TitleMeasuring immigration stress of first-generation female Korean immigrants in California: psychometric evaluation of Demand of Immigration Scale.
Publication TypeJournal Article
Year of Publication2011
AuthorsDing, D, C Hofstetter, R, Norman, GJ, Irvin, VL, Chhay, D, Hovell, MF
JournalEthnicity & health
Date Published2011 Feb
KeywordsYoung Adult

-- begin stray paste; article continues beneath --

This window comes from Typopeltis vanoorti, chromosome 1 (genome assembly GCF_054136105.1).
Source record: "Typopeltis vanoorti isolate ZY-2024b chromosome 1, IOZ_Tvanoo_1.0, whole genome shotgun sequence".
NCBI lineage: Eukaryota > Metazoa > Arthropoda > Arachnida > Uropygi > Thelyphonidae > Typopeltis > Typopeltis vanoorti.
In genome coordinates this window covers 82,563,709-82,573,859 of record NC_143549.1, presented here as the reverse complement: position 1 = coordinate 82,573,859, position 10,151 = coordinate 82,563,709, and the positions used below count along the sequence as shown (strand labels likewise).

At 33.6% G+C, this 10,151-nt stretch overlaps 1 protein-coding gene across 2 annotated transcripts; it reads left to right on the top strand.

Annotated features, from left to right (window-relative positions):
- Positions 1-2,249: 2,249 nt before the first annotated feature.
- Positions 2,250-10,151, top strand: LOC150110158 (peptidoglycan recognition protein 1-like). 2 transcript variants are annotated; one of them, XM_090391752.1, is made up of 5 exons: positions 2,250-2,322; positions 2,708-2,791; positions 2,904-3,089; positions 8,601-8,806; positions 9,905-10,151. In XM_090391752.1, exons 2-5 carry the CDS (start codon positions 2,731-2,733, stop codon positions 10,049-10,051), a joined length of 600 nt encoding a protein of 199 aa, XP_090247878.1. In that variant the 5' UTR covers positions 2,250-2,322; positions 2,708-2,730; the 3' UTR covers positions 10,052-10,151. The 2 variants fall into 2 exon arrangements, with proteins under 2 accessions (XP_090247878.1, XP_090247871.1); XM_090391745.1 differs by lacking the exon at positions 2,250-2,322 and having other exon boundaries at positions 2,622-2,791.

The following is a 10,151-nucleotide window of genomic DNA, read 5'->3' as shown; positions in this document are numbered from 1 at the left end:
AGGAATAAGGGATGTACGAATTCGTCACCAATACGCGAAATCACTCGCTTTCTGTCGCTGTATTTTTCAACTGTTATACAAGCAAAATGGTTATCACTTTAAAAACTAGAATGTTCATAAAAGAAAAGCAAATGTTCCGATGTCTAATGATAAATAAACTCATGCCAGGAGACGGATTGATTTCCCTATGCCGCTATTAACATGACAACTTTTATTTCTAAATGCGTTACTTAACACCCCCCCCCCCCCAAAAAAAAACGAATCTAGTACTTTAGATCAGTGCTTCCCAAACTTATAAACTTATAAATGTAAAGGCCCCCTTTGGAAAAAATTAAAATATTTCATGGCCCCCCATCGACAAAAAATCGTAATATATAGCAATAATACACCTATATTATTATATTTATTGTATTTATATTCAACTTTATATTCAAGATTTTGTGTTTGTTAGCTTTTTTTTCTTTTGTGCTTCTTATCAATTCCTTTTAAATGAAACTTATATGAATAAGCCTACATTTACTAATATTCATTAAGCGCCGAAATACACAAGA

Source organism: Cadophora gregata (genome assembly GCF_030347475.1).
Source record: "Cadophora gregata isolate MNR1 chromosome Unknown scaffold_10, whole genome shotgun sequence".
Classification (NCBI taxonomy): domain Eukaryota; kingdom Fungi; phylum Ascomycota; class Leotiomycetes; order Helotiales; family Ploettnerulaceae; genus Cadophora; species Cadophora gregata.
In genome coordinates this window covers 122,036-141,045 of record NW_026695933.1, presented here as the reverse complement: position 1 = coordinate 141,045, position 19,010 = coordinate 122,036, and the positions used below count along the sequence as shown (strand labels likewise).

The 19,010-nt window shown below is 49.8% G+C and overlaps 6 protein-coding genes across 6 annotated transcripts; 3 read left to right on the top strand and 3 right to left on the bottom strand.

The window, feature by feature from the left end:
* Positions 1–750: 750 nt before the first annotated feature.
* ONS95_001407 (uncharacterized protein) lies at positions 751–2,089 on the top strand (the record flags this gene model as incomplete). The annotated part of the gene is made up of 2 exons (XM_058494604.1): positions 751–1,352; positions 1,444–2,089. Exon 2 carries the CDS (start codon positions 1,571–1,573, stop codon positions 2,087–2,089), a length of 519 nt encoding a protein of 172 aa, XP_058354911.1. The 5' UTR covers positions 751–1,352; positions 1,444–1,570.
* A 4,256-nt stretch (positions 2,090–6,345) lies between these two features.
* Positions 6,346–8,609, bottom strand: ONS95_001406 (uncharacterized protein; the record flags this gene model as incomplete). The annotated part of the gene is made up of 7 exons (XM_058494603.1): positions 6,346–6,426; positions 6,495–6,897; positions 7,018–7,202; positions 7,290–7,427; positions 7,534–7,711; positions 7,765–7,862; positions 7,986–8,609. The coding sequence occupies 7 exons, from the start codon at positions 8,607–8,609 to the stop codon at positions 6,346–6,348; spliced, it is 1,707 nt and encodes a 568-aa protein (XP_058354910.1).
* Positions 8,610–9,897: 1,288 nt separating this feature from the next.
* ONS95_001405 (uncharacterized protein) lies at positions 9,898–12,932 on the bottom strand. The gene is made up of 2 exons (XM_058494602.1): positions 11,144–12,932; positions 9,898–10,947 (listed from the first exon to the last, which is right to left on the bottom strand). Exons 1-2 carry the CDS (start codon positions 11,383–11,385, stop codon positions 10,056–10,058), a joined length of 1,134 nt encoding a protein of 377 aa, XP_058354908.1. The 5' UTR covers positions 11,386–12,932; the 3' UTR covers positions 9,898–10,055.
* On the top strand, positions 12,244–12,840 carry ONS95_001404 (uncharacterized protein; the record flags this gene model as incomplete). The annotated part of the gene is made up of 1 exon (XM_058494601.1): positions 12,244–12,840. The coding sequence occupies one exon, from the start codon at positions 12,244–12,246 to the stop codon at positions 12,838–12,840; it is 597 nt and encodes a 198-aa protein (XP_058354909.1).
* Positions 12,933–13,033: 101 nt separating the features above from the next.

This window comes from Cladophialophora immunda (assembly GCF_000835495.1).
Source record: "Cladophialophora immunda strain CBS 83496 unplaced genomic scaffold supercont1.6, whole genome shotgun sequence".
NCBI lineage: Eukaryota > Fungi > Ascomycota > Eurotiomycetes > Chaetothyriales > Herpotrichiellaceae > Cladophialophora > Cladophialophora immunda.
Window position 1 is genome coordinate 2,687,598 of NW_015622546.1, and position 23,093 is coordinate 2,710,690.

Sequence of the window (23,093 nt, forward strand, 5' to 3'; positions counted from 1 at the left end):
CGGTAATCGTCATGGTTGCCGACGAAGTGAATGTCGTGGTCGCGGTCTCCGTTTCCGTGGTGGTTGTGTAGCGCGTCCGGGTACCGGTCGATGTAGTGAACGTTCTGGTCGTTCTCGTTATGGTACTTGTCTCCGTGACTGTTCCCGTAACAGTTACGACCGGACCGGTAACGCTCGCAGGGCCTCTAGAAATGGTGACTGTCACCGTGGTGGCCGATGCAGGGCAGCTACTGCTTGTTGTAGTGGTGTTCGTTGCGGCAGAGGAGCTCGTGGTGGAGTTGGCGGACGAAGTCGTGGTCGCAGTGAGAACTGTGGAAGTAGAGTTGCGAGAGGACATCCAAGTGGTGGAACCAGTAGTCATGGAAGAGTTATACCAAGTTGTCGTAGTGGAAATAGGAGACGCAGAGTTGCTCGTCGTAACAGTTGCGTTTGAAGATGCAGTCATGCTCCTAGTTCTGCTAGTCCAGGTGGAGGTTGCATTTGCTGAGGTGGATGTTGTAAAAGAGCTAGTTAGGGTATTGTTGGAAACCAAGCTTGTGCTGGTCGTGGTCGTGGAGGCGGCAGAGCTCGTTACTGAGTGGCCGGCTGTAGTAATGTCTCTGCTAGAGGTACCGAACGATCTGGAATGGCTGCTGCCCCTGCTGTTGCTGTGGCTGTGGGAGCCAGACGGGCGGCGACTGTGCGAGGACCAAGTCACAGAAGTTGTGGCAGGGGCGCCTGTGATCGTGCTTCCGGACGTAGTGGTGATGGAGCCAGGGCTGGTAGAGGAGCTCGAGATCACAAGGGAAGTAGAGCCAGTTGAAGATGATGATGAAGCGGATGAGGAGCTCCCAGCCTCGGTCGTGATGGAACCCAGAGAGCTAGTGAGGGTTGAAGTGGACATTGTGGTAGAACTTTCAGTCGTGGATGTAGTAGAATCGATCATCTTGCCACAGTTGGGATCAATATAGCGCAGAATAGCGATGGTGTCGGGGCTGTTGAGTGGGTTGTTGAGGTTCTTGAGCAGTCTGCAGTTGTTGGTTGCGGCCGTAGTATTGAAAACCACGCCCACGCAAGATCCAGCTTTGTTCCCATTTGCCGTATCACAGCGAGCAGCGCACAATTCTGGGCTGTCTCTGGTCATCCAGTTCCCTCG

OBJECTIVES: Immigration involves challenges and distress, which affect health and well-being of immigrants. Koreans are a recent, fast-growing, but understudied group of immigrants in the USA, and no study has established or evaluated any immigration stress measure among this population. This study explores psychometric properties of Korean-translated Demands of Immigration (DI) Scale among first-generation female Korean immigrants in California. Analyses included evaluation of factor structure, reliability, validity, and descriptive statistics of subscales. DESIGN: A surname-driven sampling strategy was applied to randomly select a representative sample of adult female Korean immigrants in California. Telephone interviews were conducted by trained bilingual interviewers. Study sample included 555 first-generation female Korean immigrants who were interviewed in Korean language. The 22-item DI Scale was used to assess immigration stress in the study sample. RESULTS: Exploratory factor analysis suggested six correlated factors in the DI Scale: language barriers; sense of loss; not feeling at home; perceived discrimination; novelty; and occupation. Confirmatory factor analysis validated the factor structure. Language barriers accounted for the most variance of the DI Scale (29.11%). The DI Scale demonstrated good internal consistency reliability and construct validity. CONCLUSION: Evidence has been offered that the Korean-translated DI Scale is a reliable and valid measurement tool to examine immigration stress among Korean immigrants. The Korean-translated DI Scale has replicated factor structure obtained in other ethnicities, but addition of cultural-specific items is suggested for Korean immigrants. High levels of language and occupation-related stress warrant attention from researchers, social workers, and policy-makers. Findings from this study will inform future interventions to alleviate stress due to demands of immigration.